But have I mentioned the zombies are shitty? They SO are. First off they are completely inconstant with each other in terms of appearance. I'm pretty sure they had an open casting call for zombies and told everyone that they were in charge of their own makeup. Some of them look like their faces are covered in white paint with some blood around the mouth, some of them aren't in any makeup at all and just have blood around the mouth, and some of them are in like, monster movie style "What the hell is that thing supposed to be" kind of makeup. They don't even resemble zombies, they just look like fucked-up creatures who look like they're either burn victims or demons going to a KISS concert. And none of them act like each other. Some of fast runners, but like normal chasing your dog down the street kind of running and not like, I'm going to eat your fucking brains kind of running. And others, I shit you not, act like gorillas. Some are doing that lame limp and drag your leg thing while others are just slowly lumbering with their arms outstretched like they're The Mummy. This movie was in desperate need of a Zombie Coordinator because the zombies, well, they're supposed to be the best part. Their name is in the title. Their name is the name for an entire genre of movies. Without them, it's just people running around an empty city looking for something to be afraid of.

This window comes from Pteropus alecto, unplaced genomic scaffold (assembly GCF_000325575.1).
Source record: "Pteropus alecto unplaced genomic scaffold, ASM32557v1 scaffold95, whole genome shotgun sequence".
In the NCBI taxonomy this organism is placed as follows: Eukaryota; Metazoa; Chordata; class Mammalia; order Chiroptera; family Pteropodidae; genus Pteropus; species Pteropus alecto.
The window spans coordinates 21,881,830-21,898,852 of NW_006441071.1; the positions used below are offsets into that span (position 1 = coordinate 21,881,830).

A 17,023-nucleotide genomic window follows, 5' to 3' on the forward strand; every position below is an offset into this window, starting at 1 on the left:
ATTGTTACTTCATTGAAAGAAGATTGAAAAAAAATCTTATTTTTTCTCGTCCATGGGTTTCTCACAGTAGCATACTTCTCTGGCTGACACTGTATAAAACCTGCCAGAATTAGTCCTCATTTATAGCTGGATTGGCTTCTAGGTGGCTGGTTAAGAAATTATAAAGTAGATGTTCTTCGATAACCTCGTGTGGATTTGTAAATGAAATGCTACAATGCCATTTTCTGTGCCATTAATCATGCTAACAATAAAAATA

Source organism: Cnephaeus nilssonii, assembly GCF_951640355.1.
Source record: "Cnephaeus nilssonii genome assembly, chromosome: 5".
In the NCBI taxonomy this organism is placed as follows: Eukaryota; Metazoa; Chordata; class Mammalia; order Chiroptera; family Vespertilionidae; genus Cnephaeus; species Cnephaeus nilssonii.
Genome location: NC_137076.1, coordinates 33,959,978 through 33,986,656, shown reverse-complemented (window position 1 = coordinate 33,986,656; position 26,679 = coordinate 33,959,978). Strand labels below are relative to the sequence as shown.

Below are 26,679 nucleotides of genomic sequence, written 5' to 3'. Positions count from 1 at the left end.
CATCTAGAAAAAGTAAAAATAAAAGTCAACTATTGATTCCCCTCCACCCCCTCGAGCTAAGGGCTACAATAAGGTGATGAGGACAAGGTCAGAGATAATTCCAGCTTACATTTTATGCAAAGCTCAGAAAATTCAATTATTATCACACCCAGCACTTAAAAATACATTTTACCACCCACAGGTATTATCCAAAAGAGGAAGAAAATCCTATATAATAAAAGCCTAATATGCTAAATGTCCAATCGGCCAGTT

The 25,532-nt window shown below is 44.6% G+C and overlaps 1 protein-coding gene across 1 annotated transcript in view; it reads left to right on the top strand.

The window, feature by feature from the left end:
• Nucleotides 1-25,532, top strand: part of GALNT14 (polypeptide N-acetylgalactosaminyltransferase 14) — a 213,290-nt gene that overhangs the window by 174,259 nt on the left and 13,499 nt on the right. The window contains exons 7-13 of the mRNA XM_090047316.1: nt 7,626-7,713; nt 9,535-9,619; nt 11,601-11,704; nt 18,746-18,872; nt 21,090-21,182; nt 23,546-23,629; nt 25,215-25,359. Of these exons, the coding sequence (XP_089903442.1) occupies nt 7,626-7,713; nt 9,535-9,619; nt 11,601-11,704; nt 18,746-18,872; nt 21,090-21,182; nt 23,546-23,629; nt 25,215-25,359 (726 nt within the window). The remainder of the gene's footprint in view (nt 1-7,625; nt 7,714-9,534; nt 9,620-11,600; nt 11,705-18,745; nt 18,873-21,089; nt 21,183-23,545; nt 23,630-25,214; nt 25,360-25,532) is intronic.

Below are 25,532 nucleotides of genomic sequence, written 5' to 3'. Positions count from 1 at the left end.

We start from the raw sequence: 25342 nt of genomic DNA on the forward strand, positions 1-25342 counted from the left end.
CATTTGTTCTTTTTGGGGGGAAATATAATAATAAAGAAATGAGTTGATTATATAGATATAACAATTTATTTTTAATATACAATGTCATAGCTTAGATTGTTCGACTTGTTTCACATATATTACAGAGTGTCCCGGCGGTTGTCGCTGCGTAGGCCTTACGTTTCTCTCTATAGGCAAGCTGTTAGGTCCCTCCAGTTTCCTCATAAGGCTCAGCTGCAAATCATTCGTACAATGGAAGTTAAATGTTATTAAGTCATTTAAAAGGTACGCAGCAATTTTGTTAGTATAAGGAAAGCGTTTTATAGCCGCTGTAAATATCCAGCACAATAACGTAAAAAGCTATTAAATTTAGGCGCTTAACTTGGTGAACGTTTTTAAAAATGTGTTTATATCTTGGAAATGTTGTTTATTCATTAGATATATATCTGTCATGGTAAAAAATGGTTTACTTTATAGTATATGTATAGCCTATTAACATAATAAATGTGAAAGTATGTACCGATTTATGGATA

Speaking of being afraid, this movie was not scary at all. The kill scenes looked like they were happening in a video game - completely fake CGI awfulness. The movie takes place mostly during the day and mostly out in the open so you rarely ever have that claustrophobic feeling of being trapped with zombies and no way out.  And for a world overrun with zombies there are surprisingly few of them when, for 80% of the movie these people are walking the empty streets of a city and no zombie is in sight. The zombies don't wander off alone so you never have just random zombies filling up the background, instead they're always in hordes and they're always attacking you like some crazed football team, running together full charge ahead. Ooooh, scary.

But! The end is pretty amazing in a so bad it's good kind of way. "Here kitty, kitty."

Despite my better judgement I still liked 2012: Zombie Apocalypse and recommend it to any of you who are hard up for a zombie movie. But it's not a good movie. And it's got really shitty zombies.

2.5 out of 5 stars

Wednesday, March 14, 2012

The Texas Chainsaw Massacre (1974)

Genre:  Slasher
Director:  Tobe Hooper
Country:  United States
Availability: DVD